Gear Review: Timex Global Trainer with GPS (Part 2)
Posted Oct 17 2012 7:35pm
Last time we chatted about the Timex Global Trainer (TGT) was way before Kona and Pete Jacobs taking the pro men’s title. The hot topic was what was in the box and how it appeals to that kid at Christmas type of triathlete we all are with new gear.
It’s time to go to the next level. How does this piece of GPS hardware handle the day in and day out demands of weekend warriors to competitive age groupers?
Setup Setup is fairly straight forward, although you might have to do some hunting in the internet to find answers to common problem you might face. The watch comes with a quick start manual. If you want the complete soup to nuts of the operational features of the TGT, then you will have to hit up Timex.com for the complete user manual. You have to be able to view adobe PDF’s and take time to sit down at your computer, but overall it’s less manuals and papers taking up space at your house.
PRIORITY #1, update the firmware. Get your device agent downloaded from Timex to be able to access your unit from your PC and update the firmware. If you tweak your TGT settings and change other features, the firmware update will erase your settings when rebooted.
BUT, there’s the handiness of the Device Agent. When you have all of your settings updated and right where you want them, the Deice Agents allows you to download the settings to a file on your computer so that in future firmware updates or failure for some reason, all you do is sync with Device Agent and upload the file. You could use this method before updating firmware, but it’s just safer and more convenient to update the unit first thing.
With the settings, no matter what mode you want to adjust, swimming, biking, running or other, you simply go to the configure screen and all the options are there in a list. No matter what “mode” you are in, all the settings are listed. If you’re impatient, like most triathletes, it’s pretty instinctual to dink with each setting and figure out how to get what you want. Some features require further research as mentioned before, but most are straight forward.
If thumbing through the little screen on the unit trying to figure out screen layouts and modes and settings isn’t your thing, another handy feature of the Device Agent is the ability to adjust settings from your computer. Gone is the trial and error method to go from configure mode to performance mode to see if your setting is what you want. Adjust them all on the DA and hit performance mode and cycle through the modes to see what you ended up with. It will save time and frustration for setting up the TGT.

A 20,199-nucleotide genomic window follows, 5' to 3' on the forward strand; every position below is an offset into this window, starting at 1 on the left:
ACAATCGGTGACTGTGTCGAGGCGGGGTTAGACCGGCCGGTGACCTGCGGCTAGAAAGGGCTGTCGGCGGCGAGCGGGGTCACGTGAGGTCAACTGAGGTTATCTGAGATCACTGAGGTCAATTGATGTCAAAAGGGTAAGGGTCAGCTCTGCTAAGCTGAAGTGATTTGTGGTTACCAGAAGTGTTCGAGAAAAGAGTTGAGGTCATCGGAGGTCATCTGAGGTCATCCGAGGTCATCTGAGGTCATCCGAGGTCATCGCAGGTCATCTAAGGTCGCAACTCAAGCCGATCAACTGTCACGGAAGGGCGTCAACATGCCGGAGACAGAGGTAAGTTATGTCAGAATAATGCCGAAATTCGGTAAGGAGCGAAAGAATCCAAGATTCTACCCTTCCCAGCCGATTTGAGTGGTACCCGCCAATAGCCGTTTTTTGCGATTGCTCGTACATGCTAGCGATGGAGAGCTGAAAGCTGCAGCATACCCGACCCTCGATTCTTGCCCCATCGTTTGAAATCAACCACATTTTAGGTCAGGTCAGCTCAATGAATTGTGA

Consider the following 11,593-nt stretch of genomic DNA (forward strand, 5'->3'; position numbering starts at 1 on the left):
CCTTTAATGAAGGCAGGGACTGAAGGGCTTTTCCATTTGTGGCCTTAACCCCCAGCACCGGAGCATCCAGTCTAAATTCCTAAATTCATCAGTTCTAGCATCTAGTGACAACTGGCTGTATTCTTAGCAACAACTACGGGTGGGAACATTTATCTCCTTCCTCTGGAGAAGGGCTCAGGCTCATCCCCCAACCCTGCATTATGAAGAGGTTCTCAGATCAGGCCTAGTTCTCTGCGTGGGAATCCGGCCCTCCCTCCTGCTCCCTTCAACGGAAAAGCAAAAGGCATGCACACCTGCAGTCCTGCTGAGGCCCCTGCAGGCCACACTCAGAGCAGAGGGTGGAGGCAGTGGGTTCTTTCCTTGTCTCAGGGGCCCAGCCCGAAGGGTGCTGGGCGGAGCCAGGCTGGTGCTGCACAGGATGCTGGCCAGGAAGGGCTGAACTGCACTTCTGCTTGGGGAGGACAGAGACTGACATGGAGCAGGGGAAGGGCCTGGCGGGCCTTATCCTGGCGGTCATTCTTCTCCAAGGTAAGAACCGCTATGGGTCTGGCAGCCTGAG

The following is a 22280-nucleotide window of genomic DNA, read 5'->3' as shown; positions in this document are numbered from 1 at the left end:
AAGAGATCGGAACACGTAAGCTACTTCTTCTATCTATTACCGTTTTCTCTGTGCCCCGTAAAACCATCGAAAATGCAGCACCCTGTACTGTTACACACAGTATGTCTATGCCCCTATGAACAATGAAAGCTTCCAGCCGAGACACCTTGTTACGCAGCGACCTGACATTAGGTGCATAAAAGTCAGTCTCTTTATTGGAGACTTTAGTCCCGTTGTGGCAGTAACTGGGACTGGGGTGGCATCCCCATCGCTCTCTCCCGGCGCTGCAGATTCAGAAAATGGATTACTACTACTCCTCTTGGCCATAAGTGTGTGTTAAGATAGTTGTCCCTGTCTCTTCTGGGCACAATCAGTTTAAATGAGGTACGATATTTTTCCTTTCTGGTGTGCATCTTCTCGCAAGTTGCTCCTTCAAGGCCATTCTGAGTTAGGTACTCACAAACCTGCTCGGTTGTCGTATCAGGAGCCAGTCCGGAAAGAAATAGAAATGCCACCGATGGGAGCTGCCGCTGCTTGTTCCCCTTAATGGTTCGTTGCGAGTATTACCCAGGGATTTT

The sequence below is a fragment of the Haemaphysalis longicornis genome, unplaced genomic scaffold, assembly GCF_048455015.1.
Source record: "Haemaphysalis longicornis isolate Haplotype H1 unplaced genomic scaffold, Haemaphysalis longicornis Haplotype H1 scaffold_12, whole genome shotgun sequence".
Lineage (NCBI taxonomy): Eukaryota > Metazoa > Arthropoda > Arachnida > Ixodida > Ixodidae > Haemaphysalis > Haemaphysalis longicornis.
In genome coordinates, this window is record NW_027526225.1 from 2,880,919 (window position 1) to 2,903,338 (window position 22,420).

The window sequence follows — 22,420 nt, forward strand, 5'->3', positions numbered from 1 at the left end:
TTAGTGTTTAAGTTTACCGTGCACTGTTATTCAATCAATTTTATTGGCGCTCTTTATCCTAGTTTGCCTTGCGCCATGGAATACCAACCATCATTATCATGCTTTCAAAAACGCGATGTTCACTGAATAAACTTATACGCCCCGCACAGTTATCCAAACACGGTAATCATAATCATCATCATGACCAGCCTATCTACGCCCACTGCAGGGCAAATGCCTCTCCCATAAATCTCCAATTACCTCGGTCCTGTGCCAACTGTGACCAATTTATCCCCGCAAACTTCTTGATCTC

Navigating the modes of the TGT is also relatively easy. All of the buttons that operate the unit are well marked for each feature they represent. Enter, back, up, down, and more are all clearly marked for no confusion during setup.
You can hit Performance, PC Sync, Review, Navigate, Configure and Multisport modes depending on what you are doing at the time. The mode button is nice and big and you can’t miss it. It does take some getting used to if you have to round the horn if you missed the mode you want. Impatience does not pay off when cycling through to your desired modes. Remember that speed is not a good thing when adjusting your settings.
From configure mode, you can adjust sensors for heart rate, speed on the bike, cadence and more. You can set up your profile, power zones, heart rate zones and recovery zones. It’s all there and nothing really earth shattering. You will need firmware updates for some sensors to work, but they will work with your Garmin gear and most other ANT+ devices, which is nice.
Going through the setup, you can spend 15 minutes and go, or over an hours and fine tune your TGT for what you want out of it. The beauty of the unit is that it serves a lot of different types of endurance athletes.